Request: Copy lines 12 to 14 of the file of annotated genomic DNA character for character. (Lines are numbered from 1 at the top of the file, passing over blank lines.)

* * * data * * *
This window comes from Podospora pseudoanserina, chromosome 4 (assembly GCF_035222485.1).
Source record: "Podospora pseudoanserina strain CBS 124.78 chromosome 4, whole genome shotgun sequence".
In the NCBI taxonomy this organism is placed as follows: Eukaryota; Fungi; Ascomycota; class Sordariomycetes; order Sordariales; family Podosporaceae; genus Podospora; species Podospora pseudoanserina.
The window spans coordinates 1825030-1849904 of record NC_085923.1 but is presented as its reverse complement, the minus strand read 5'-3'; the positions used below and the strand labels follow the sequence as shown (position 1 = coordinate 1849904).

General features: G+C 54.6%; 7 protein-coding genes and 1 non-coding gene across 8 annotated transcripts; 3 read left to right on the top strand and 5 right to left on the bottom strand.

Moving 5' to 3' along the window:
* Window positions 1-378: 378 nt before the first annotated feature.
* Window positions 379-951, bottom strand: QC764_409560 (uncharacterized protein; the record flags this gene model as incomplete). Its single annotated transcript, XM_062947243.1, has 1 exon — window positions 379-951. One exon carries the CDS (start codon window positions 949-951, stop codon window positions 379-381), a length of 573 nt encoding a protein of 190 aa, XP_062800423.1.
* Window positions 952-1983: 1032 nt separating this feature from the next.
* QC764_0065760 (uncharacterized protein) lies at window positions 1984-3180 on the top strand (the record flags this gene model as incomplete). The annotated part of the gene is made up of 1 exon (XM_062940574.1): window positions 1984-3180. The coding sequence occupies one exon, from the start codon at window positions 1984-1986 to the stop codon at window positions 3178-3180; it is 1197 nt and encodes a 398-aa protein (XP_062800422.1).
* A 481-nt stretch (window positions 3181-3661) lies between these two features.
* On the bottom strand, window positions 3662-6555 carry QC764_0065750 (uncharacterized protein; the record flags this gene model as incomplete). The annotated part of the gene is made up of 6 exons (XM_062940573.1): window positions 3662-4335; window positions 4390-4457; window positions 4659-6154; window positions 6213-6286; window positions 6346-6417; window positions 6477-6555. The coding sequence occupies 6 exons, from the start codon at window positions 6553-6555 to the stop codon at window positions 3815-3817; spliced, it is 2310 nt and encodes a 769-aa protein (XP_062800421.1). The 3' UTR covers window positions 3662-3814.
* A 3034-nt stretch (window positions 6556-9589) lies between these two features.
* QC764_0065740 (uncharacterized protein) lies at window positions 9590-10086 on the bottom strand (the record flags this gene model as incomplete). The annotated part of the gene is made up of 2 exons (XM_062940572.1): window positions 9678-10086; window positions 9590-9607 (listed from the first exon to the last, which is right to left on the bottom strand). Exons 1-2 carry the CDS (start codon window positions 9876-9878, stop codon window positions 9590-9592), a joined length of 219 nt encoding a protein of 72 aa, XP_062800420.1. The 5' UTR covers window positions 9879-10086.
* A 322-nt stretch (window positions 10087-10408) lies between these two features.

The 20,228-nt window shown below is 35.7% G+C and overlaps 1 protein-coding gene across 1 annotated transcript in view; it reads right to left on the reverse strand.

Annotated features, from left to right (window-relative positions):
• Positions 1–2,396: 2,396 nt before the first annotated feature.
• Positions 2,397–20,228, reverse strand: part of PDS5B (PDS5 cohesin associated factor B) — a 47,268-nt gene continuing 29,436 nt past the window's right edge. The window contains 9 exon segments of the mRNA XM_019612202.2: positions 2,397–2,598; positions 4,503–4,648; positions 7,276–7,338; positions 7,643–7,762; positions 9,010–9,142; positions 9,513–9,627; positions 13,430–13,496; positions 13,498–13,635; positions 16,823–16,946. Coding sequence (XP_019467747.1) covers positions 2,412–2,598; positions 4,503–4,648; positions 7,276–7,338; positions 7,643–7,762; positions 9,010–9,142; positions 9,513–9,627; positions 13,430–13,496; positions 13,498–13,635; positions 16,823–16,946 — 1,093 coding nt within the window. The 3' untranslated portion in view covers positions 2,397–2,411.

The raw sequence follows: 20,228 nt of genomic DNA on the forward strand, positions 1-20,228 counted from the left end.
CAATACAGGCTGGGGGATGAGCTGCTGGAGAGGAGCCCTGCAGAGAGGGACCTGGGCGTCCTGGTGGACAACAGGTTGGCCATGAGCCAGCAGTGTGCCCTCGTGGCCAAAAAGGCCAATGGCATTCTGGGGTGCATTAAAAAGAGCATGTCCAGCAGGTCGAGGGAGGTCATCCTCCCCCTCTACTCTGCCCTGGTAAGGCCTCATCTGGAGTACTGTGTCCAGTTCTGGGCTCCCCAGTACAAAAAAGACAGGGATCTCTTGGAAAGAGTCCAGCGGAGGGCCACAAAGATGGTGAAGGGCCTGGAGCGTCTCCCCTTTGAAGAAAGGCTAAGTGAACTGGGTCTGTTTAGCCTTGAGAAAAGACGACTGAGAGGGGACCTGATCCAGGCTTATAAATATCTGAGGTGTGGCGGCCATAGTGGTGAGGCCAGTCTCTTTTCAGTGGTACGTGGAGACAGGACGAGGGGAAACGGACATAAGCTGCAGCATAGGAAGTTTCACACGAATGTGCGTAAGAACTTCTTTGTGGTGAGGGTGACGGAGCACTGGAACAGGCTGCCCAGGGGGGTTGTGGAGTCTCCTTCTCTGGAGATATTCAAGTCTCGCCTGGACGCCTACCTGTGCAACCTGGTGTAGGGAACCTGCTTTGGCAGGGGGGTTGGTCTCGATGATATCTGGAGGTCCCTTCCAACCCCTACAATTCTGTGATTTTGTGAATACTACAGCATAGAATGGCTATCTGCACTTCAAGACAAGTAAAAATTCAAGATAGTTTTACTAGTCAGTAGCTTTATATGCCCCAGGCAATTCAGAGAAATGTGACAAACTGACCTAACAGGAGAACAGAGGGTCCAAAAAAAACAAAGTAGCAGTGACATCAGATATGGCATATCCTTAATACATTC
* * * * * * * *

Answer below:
* On the bottom strand, window positions 3662-6555 carry QC764_0065750 (uncharacterized protein; the record flags this gene model as incomplete). The annotated part of the gene is made up of 6 exons (XM_062940573.1): window positions 3662-4335; window positions 4390-4457; window positions 4659-6154; window positions 6213-6286; window positions 6346-6417; window positions 6477-6555. The coding sequence occupies 6 exons, from the start codon at window positions 6553-6555 to the stop codon at window positions 3815-3817; spliced, it is 2310 nt and encodes a 769-aa protein (XP_062800421.1). The 3' UTR covers window positions 3662-3814.
* A 3034-nt stretch (window positions 6556-9589) lies between these two features.
* QC764_0065740 (uncharacterized protein) lies at window positions 9590-10086 on the bottom strand (the record flags this gene model as incomplete). The annotated part of the gene is made up of 2 exons (XM_062940572.1): window positions 9678-10086; window positions 9590-9607 (listed from the first exon to the last, which is right to left on the bottom strand). Exons 1-2 carry the CDS (start codon window positions 9876-9878, stop codon window positions 9590-9592), a joined length of 219 nt encoding a protein of 72 aa, XP_062800420.1. The 5' UTR covers window positions 9879-10086.